“People make Glasgow” is the Council’s marketing slogan. It’s rarely rung more hollow. Glasgow’s legacy from the Games will be opportunities for property developers to make money. It’s Glasgow’s antisocial history. So no change there then.
I’ve just heard that Margo Macdonald has passed away. She was a remarkable woman who had strong convictions and a deep commitment to Scotland and to ordinary working class people. It is a tragedy that she will not be around to witness the referendum vote in September. She’ll be much missed.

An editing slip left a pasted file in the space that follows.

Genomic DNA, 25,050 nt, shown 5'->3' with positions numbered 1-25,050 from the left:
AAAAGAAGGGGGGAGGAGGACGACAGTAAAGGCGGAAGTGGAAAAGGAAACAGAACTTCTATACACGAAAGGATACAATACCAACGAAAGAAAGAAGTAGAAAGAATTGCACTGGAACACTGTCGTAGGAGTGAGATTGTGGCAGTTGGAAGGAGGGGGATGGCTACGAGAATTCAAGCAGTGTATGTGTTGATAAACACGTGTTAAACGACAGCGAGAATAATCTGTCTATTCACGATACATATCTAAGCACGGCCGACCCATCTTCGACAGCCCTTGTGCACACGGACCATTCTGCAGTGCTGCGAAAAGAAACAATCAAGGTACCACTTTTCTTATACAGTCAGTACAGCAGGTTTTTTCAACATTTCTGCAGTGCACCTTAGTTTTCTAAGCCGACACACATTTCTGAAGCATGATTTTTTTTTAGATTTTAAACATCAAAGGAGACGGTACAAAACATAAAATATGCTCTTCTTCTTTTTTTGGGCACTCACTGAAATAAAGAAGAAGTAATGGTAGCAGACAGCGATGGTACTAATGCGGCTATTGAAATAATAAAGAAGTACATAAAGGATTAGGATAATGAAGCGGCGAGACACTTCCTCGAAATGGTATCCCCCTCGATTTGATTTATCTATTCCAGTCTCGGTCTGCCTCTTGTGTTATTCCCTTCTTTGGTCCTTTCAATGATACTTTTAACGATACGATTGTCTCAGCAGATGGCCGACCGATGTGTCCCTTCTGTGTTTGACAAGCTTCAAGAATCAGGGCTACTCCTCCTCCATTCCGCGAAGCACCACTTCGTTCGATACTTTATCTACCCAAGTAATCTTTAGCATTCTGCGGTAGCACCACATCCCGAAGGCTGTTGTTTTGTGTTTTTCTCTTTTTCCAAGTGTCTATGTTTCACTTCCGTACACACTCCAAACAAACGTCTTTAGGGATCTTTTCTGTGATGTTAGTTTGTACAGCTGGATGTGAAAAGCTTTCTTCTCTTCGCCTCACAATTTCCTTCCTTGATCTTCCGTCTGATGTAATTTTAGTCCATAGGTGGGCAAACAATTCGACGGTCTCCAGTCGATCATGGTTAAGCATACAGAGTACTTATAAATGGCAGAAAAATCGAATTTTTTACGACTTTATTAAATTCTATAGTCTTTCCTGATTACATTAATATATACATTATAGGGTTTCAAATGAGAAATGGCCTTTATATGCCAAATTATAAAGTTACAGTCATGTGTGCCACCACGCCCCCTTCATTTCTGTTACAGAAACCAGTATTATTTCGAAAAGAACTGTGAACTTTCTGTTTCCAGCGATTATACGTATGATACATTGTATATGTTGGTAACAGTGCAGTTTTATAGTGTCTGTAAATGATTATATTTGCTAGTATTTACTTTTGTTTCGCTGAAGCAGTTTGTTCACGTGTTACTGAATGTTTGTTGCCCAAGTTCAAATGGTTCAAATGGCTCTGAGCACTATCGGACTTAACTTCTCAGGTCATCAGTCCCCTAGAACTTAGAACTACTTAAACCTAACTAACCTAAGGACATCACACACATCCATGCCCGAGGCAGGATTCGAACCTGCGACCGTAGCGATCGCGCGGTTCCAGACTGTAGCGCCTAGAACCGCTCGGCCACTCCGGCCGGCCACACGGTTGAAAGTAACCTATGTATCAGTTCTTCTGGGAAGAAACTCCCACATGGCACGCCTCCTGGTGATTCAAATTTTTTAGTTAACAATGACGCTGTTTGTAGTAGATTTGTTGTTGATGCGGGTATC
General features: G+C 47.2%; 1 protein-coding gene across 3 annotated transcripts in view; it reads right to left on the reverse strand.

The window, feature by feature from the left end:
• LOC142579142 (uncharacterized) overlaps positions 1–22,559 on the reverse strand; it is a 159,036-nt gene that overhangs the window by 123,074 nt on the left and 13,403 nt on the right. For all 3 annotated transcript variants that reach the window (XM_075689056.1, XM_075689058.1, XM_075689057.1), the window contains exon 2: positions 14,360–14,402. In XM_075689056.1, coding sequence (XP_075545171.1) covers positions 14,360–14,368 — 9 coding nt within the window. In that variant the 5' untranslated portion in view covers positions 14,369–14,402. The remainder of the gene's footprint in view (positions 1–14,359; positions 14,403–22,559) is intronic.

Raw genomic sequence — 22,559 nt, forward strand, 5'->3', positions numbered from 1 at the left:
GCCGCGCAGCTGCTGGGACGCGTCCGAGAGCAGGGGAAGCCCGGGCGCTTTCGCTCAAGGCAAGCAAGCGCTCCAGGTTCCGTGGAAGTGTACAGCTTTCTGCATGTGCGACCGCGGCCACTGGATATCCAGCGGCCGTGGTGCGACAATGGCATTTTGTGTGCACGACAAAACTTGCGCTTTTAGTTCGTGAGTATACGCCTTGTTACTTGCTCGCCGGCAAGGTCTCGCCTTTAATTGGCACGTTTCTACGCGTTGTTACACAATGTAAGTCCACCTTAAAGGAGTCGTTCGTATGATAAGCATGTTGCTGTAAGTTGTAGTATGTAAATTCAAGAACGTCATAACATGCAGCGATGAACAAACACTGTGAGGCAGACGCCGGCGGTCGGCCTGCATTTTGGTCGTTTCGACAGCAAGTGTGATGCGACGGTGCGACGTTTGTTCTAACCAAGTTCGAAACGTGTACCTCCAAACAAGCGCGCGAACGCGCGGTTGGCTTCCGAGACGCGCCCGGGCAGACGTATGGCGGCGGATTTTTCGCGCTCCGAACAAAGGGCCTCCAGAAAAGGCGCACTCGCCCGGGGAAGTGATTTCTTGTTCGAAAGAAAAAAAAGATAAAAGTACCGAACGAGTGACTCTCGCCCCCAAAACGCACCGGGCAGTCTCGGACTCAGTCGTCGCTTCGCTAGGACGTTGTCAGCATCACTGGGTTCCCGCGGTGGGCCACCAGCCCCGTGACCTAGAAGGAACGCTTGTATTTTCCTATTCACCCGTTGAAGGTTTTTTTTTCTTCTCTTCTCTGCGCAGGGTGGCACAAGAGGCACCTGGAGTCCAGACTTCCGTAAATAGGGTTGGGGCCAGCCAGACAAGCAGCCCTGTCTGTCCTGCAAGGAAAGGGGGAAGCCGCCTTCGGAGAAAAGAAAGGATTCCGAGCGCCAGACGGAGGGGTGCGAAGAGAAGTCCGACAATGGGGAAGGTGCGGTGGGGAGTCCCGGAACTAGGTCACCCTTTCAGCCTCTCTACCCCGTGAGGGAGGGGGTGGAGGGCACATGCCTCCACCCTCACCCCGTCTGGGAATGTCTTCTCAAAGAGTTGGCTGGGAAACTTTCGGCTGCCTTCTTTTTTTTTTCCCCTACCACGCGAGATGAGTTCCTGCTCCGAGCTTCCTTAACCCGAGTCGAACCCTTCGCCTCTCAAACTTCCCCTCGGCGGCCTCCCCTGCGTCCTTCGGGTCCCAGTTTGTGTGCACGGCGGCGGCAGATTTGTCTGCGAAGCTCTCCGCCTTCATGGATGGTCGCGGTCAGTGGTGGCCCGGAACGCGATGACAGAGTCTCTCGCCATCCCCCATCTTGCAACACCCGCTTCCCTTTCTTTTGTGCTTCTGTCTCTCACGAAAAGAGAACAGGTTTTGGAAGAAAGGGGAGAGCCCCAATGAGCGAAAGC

Meanwhile, on a much lighter note – I hope to be able to come along to the Wings Over Scotland gathering in the Counting House in Glasgow this evening. I won’t be able to stay long, and will only be able to make it if the other half is settled after the care assistants come this evening to give him a shower. But it will be nice to get out of the hoose for a wee bit.